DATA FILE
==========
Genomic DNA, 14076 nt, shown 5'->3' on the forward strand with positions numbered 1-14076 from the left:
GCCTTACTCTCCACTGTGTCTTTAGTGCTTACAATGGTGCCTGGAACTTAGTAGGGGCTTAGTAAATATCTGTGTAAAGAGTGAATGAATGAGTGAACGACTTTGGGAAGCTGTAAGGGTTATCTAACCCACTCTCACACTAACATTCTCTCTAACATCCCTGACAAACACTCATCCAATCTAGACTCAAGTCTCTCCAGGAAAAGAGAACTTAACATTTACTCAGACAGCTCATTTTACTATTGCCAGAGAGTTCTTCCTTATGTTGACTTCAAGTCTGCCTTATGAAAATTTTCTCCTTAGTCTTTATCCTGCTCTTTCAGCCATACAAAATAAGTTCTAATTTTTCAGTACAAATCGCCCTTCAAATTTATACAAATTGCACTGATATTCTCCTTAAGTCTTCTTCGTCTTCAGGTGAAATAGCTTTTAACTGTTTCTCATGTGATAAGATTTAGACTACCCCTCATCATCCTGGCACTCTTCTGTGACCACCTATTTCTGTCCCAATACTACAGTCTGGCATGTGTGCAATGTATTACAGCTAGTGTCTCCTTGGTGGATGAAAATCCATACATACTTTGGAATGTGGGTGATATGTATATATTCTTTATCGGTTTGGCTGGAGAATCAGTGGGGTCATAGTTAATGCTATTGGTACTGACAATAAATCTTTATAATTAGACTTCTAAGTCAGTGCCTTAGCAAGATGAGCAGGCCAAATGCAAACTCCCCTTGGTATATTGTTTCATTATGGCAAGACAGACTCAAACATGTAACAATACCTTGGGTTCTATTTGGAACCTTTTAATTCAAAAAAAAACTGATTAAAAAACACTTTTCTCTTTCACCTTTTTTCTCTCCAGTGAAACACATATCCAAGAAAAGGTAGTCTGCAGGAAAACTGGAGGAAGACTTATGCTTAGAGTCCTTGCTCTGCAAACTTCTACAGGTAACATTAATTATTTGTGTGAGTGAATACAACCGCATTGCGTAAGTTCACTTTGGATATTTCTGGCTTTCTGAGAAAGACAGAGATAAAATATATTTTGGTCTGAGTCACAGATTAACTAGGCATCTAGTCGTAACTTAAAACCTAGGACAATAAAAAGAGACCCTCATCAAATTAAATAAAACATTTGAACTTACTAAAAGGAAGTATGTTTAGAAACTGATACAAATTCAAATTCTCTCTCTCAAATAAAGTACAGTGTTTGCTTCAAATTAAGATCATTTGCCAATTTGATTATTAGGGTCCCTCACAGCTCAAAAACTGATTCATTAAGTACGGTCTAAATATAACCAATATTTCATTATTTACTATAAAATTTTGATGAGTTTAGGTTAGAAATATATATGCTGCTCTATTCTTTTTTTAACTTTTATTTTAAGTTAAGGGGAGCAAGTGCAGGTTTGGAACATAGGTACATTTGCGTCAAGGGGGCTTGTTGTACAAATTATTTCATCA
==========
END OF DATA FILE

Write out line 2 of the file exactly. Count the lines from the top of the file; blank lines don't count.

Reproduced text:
GCCTTACTCTCCACTGTGTCTTTAGTGCTTACAATGGTGCCTGGAACTTAGTAGGGGCTTAGTAAATATCTGTGTAAAGAGTGAATGAATGAGTGAACGACTTTGGGAAGCTGTAAGGGTTATCTAACCCACTCTCACACTAACATTCTCTCTAACATCCCTGACAAACACTCATCCAATCTAGACTCAAGTCTCTCCAGGAAAAGAGAACTTAACATTTACTCAGACAGCTCATTTTACTATTGCCAGAGAGTTCTTCCTTATGTTGACTTCAAGTCTGCCTTATGAAAATTTTCTCCTTAGTCTTTATCCTGCTCTTTCAGCCATACAAAATAAGTTCTAATTTTTCAGTACAAATCGCCCTTCAAATTTATACAAATTGCACTGATATTCTCCTTAAGTCTTCTTCGTCTTCAGGTGAAATAGCTTTTAACTGTTTCTCATGTGATAAGATTTAGACTACCCCTCATCATCCTGGCACTCTTCTGTGACCACCTATTTCTGTCCCAATACTACAGTCTGGCATGTGTGCAATGTATTACAGCTAGTGTCTCCTTGGTGGATGAAAATCCATACATACTTTGGAATGTGGGTGATATGTATATATTCTTTATCGGTTTGGCTGGAGAATCAGTGGGGTCATAGTTAATGCTATTGGTACTGACAATAAATCTTTATAATTAGACTTCTAAGTCAGTGCCTTAGCAAGATGAGCAGGCCAAATGCAAACTCCCCTTGGTATATTGTTTCATTATGGCAAGACAGACTCAAACATGTAACAATACCTTGGGTTCTATTTGGAACCTTTTAATTCAAAAAAAAACTGATTAAAAAACACTTTTCTCTTTCACCTTTTTTCTCTCCAGTGAAACACATATCCAAGAAAAGGTAGTCTGCAGGAAAACTGGAGGAAGACTTATGCTTAGAGTCCTTGCTCTGCAAACTTCTACAGGTAACATTAATTATTTGTGTGAGTGAATACAACCGCATTGCGTAAGTTCACTTTGGATATTTCTGGCTTTCTGAGAAAGACAGAGATAAAATATATTTTGGTCTGAGTCACAGATTAACTAGGCATCTAGTCGTAACTTAAAACCTAGGACAATAAAAAGAGACCCTCATCAAATTAAATAAAACATTTGAACTTACTAAAAGGAAGTATGTTTAGAAACTGATACAAATTCAAATTCTCTCTCTCAAATAAAGTACAGTGTTTGCTTCAAATTAAGATCATTTGCCAATTTGATTATTAGGGTCCCTCACAGCTCAAAAACTGATTCATTAAGTACGGTCTAAATATAACCAATATTTCATTATTTACTATAAAATTTTGATGAGTTTAGGTTAGAAATATATATGCTGCTCTATTCTTTTTTTAACTTTTATTTTAAGTTAAGGGGAGCAAGTGCAGGTTTGGAACATAGGTACATTTGCGTCAAGGGGGCTTGTTGTACAAATTATTTCATCA